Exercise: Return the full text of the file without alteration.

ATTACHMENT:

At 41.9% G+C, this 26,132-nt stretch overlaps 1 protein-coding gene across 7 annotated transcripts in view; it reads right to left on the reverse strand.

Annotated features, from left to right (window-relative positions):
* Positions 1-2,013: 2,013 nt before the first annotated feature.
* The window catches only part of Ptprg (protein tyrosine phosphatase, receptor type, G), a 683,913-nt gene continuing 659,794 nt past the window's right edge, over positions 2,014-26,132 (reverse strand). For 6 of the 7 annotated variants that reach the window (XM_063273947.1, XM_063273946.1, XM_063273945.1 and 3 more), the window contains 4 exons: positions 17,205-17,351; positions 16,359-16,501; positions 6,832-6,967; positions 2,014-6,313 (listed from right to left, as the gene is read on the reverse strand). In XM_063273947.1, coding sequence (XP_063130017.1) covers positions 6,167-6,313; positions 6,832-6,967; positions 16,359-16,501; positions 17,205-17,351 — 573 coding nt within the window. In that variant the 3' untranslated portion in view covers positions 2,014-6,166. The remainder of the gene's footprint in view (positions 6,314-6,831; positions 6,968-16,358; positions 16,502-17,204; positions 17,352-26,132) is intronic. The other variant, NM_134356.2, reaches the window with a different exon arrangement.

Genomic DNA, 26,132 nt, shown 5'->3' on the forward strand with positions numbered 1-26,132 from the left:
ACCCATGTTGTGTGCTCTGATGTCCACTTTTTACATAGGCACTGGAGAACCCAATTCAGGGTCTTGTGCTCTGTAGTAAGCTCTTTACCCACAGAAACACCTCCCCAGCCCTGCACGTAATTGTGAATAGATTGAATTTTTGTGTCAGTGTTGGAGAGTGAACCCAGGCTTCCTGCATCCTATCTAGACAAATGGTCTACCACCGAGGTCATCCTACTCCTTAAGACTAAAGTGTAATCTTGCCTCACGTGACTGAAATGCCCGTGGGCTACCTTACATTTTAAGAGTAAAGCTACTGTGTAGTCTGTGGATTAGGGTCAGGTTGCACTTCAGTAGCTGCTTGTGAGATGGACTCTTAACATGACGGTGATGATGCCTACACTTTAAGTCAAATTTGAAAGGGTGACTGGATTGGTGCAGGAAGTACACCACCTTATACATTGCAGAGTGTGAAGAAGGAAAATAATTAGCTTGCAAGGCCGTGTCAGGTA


At 41.9% G+C, this 26,132-nt stretch overlaps 1 protein-coding gene across 7 annotated transcripts in view; it reads right to left on the reverse strand.

Annotated features, from left to right (window-relative positions):
* Positions 1-2,013: 2,013 nt before the first annotated feature.
* The window catches only part of Ptprg (protein tyrosine phosphatase, receptor type, G), a 683,913-nt gene continuing 659,794 nt past the window's right edge, over positions 2,014-26,132 (reverse strand). For 6 of the 7 annotated variants that reach the window (XM_063273947.1, XM_063273946.1, XM_063273945.1 and 3 more), the window contains 4 exons: positions 17,205-17,351; positions 16,359-16,501; positions 6,832-6,967; positions 2,014-6,313 (listed from right to left, as the gene is read on the reverse strand). In XM_063273947.1, coding sequence (XP_063130017.1) covers positions 6,167-6,313; positions 6,832-6,967; positions 16,359-16,501; positions 17,205-17,351 — 573 coding nt within the window. In that variant the 3' untranslated portion in view covers positions 2,014-6,166. The remainder of the gene's footprint in view (positions 6,314-6,831; positions 6,968-16,358; positions 16,502-17,204; positions 17,352-26,132) is intronic. The other variant, NM_134356.2, reaches the window with a different exon arrangement.

Genomic DNA, 26,132 nt, shown 5'->3' on the forward strand with positions numbered 1-26,132 from the left:
ACCCATGTTGTGTGCTCTGATGTCCACTTTTTACATAGGCACTGGAGAACCCAATTCAGGGTCTTGTGCTCTGTAGTAAGCTCTTTACCCACAGAAACACCTCCCCAGCCCTGCACGTAATTGTGAATAGATTGAATTTTTGTGTCAGTGTTGGAGAGTGAACCCAGGCTTCCTGCATCCTATCTAGACAAATGGTCTACCACCGAGGTCATCCTACTCCTTAAGACTAAAGTGTAATCTTGCCTCACGTGACTGAAATGCCCGTGGGCTACCTTACATTTTAAGAGTAAAGCTACTGTGTAGTCTGTGGATTAGGGTCAGGTTGCACTTCAGTAGCTGCTTGTGAGATGGACTCTTAACATGACGGTGATGATGCCTACACTTTAAGTCAAATTTGAAAGGGTGACTGGATTGGTGCAGGAAGTACACCACCTTATACATTGCAGAGTGTGAAGAAGGAAAATAATTAGCTTGCAAGGCCGTGTCAGGTA